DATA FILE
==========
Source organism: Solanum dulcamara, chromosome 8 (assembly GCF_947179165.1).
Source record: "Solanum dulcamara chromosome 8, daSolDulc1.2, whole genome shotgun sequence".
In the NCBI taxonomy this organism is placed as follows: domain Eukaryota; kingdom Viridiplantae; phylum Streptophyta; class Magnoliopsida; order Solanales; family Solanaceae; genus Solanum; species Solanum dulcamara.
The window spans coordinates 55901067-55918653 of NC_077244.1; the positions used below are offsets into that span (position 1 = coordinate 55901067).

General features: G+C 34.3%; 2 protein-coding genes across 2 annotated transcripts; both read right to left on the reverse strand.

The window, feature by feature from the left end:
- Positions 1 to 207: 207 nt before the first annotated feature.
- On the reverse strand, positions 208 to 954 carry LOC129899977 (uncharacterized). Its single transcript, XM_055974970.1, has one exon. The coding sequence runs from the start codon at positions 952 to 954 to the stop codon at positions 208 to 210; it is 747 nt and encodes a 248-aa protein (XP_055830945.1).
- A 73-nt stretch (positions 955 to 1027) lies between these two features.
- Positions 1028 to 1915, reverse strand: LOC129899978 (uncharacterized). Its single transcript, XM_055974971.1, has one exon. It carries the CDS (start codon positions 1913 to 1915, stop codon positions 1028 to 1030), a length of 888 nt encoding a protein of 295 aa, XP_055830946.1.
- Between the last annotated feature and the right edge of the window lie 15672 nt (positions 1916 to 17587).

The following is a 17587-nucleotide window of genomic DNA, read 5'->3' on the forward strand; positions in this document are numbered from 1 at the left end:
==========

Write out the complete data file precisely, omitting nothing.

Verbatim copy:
Source organism: Solanum dulcamara, chromosome 8 (assembly GCF_947179165.1).
Source record: "Solanum dulcamara chromosome 8, daSolDulc1.2, whole genome shotgun sequence".
In the NCBI taxonomy this organism is placed as follows: domain Eukaryota; kingdom Viridiplantae; phylum Streptophyta; class Magnoliopsida; order Solanales; family Solanaceae; genus Solanum; species Solanum dulcamara.
The window spans coordinates 55901067-55918653 of NC_077244.1; the positions used below are offsets into that span (position 1 = coordinate 55901067).

General features: G+C 34.3%; 2 protein-coding genes across 2 annotated transcripts; both read right to left on the reverse strand.

The window, feature by feature from the left end:
- Positions 1 to 207: 207 nt before the first annotated feature.
- On the reverse strand, positions 208 to 954 carry LOC129899977 (uncharacterized). Its single transcript, XM_055974970.1, has one exon. The coding sequence runs from the start codon at positions 952 to 954 to the stop codon at positions 208 to 210; it is 747 nt and encodes a 248-aa protein (XP_055830945.1).
- A 73-nt stretch (positions 955 to 1027) lies between these two features.
- Positions 1028 to 1915, reverse strand: LOC129899978 (uncharacterized). Its single transcript, XM_055974971.1, has one exon. It carries the CDS (start codon positions 1913 to 1915, stop codon positions 1028 to 1030), a length of 888 nt encoding a protein of 295 aa, XP_055830946.1.
- Between the last annotated feature and the right edge of the window lie 15672 nt (positions 1916 to 17587).

The following is a 17587-nucleotide window of genomic DNA, read 5'->3' on the forward strand; positions in this document are numbered from 1 at the left end: